How will we create these digital minds? How will they change our daily lives? Will we recognize them as equals or will they forever be our slaves? Will we ever be able to simulate truly human-like minds in computers? Will humans transcend the frontiers of biology and become immortal? Will humans remain, forever, the only known intelligence in the universe?

 

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Arrival of the Fittest: why are biological systems so robust?

In his 2014 book, Arrival of the Fittest, Andreas Wagner addresses important open questions in evolution: how are useful innovations created in biological systems, enabling natural selection to perform its magic of creating ever more complex organisms? Why is it that changes in these complex systems do not lead only to non-working systems? What is the origin of variation upon which natural selection acts?

Wagner’s main point is that “Natural selection can preserve innovations, but it cannot create them. Nature’s many innovations—some uncannily perfect—call for natural principles that accelerate life’s ability to innovate, its innovability.”51bwxg5grcl-_sx324_bo1204203200_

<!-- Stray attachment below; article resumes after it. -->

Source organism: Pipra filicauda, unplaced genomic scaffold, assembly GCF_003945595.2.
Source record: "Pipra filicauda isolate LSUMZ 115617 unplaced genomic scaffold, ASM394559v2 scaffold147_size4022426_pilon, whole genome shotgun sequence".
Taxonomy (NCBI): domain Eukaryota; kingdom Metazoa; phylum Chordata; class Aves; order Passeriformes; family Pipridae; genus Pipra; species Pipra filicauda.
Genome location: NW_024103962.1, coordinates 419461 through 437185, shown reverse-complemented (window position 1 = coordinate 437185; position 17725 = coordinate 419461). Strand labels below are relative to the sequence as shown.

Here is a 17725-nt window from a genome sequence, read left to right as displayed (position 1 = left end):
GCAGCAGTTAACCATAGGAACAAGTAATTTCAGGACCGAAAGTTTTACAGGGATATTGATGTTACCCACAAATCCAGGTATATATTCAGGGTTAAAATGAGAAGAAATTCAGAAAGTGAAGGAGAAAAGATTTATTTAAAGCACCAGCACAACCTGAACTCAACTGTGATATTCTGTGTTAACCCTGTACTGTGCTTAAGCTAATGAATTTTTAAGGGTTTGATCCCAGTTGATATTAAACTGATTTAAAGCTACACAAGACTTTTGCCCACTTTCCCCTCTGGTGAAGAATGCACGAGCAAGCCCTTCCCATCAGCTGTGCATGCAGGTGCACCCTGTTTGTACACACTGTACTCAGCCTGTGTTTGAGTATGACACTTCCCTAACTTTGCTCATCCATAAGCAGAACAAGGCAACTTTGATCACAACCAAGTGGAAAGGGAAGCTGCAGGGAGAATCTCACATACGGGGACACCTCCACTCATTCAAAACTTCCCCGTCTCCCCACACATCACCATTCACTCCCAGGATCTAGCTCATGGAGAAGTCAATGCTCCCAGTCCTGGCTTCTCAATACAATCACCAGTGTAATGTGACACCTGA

In fact, natural selection can apply selective pressure, selecting organisms that have useful phenotypic variations, caused by the underlying genetic variations. However, for this to happen, genetic mutations and variations have to occur and, with high enough frequency, they have to lead to viable and more fit organisms.

In most man-made systems, almost all changes in the original design lead to systems that do not work, or that perform much worse than the original. Performing almost any random change in a plane, in a computer or in a program leads to a system that either performs worst than the original, or else, that fails catastrophically. Biological systems seem much more resilient, though. In this book, Wagner explores several types of (conceptual) biological networks: metabolic networks, protein interaction networks and gene regulatory networks.

Each node in these networks corresponds to one specific biological function: in the first case, a metabolic network, where chemical entities interact; in the second case, a protein interaction network, where proteins interact to create complex functions; and in the third case, a gene regulatory network, where genes regulate the expression of other genes. Two nodes in such networks are neighbors if they differ in only one DNA position, in the genotype that encodes the network.